Legislative & Regulatory Update

Why Dedicating Land to Bioenergy Won't Curb Climate Change

Regulatory news - ENN - February 2, 2015 - 7:11pm
This post originally was published on WRI.org.How does bioenergy contribute to a sustainable food and climate future?A new WRI paper finds bioenergy can play a modest role using wastes and other niche fuelstocks, but recommends against dedicating land to produce bioenergy. The lesson: do not grow food or grass crops for ethanol or diesel or cut down trees for electricity.Even modest quantities of bioenergy would greatly increase the global competition for land. People already use roughly three-quarters of the world’s vegetated land for crops, livestock grazing and wood harvests. The remaining land protects clean water, supports biodiversity and stores carbon in trees, shrubs and soils -- a benefit increasingly important for tackling climate change. The competition for land is growing, even without more bioenergy, to meet likely demands for at least 70 percent more food, forage and wood.

Why Dedicating Land to Bioenergy Won't Curb Climate Change

Climate Change News - ENN - February 2, 2015 - 7:11pm
This post originally was published on WRI.org.How does bioenergy contribute to a sustainable food and climate future?A new WRI paper finds bioenergy can play a modest role using wastes and other niche fuelstocks, but recommends against dedicating land to produce bioenergy. The lesson: do not grow food or grass crops for ethanol or diesel or cut down trees for electricity.Even modest quantities of bioenergy would greatly increase the global competition for land. People already use roughly three-quarters of the world’s vegetated land for crops, livestock grazing and wood harvests. The remaining land protects clean water, supports biodiversity and stores carbon in trees, shrubs and soils -- a benefit increasingly important for tackling climate change. The competition for land is growing, even without more bioenergy, to meet likely demands for at least 70 percent more food, forage and wood.

Study Finds Leaks in Boston's Natural Gas Pipelines

Climate Change News - ENN - February 2, 2015 - 4:37pm
A team of researchers led by Kathryn McKain of Harvard University has recently discovered that approximately three percent of the natural gas delivered to Boston leaks directly into the atmosphere, taking with it a heavy load of methane, a known greenhouse gas. Their study doesn’t just have significant environmental implications: It’s estimated that the city is losing around $90 million to leaks every year. Correcting leaks is a relatively straightforward task, though it would require some investment in natural gas infrastructure and consumer education. However, these costs would be mitigated by the substantial savings offered if Boston was able to cut down on its methane problem.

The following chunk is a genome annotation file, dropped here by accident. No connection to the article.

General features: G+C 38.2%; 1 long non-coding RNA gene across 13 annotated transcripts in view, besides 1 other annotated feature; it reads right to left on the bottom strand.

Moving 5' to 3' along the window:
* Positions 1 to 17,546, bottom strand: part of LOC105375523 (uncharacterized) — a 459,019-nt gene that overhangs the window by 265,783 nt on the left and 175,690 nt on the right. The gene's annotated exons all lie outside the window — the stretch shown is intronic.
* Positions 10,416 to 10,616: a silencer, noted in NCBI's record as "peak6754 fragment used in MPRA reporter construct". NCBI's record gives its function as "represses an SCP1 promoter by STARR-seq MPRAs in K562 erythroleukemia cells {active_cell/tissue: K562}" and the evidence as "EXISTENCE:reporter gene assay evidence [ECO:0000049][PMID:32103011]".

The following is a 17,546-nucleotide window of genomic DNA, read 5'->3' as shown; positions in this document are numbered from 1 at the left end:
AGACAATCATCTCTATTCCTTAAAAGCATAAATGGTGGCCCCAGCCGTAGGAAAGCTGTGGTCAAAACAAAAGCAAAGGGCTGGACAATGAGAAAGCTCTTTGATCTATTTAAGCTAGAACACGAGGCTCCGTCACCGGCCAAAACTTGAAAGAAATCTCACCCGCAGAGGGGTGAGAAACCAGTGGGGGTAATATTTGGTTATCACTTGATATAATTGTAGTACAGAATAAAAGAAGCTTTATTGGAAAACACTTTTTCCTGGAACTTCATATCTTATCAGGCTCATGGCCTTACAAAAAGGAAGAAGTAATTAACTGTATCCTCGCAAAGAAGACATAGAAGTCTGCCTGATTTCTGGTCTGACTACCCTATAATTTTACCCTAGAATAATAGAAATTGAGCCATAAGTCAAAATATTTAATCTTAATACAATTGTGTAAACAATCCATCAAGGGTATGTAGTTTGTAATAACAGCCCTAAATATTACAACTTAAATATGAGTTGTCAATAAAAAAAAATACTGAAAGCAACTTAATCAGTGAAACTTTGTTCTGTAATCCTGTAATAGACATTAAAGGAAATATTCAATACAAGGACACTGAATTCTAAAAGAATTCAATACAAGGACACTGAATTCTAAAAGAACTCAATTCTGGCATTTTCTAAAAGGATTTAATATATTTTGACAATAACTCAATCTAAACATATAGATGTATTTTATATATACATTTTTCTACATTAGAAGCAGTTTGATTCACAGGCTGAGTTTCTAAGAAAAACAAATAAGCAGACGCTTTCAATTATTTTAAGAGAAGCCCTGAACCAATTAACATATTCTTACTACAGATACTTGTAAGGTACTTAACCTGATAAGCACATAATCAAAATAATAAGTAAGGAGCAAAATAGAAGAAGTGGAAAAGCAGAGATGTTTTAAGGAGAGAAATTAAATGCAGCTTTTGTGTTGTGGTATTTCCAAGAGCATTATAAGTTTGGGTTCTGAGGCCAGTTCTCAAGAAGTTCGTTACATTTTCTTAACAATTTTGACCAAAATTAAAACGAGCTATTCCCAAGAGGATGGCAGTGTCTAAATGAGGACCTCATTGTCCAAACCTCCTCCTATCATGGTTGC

Is there an emerging consensus on climate change action?

Climate Change News - ENN - February 2, 2015 - 8:39am
Once again, the world is on a sprint toward a new agreement on global climate change. The last time this happened — in 2009 — the sprint ended in acrimony in Copenhagen. This time, the signs are more auspicious. As someone who has been writing for nearly 25 years about the difficulties of making serious progress on climate change, I am more optimistic today than I have been in a very long time. When governments gather in Paris late this year, I believe they are likely to adopt a watershed strategy for slowing climate change.  I’m optimistic for two reasons. First, the logic of Paris is new. In the past, governments have tried to negotiate single, massive, and integrated A shift in strategy was evident at climate talks in Lima in December, where Peru’s Manuel Pulgar served as conference president.

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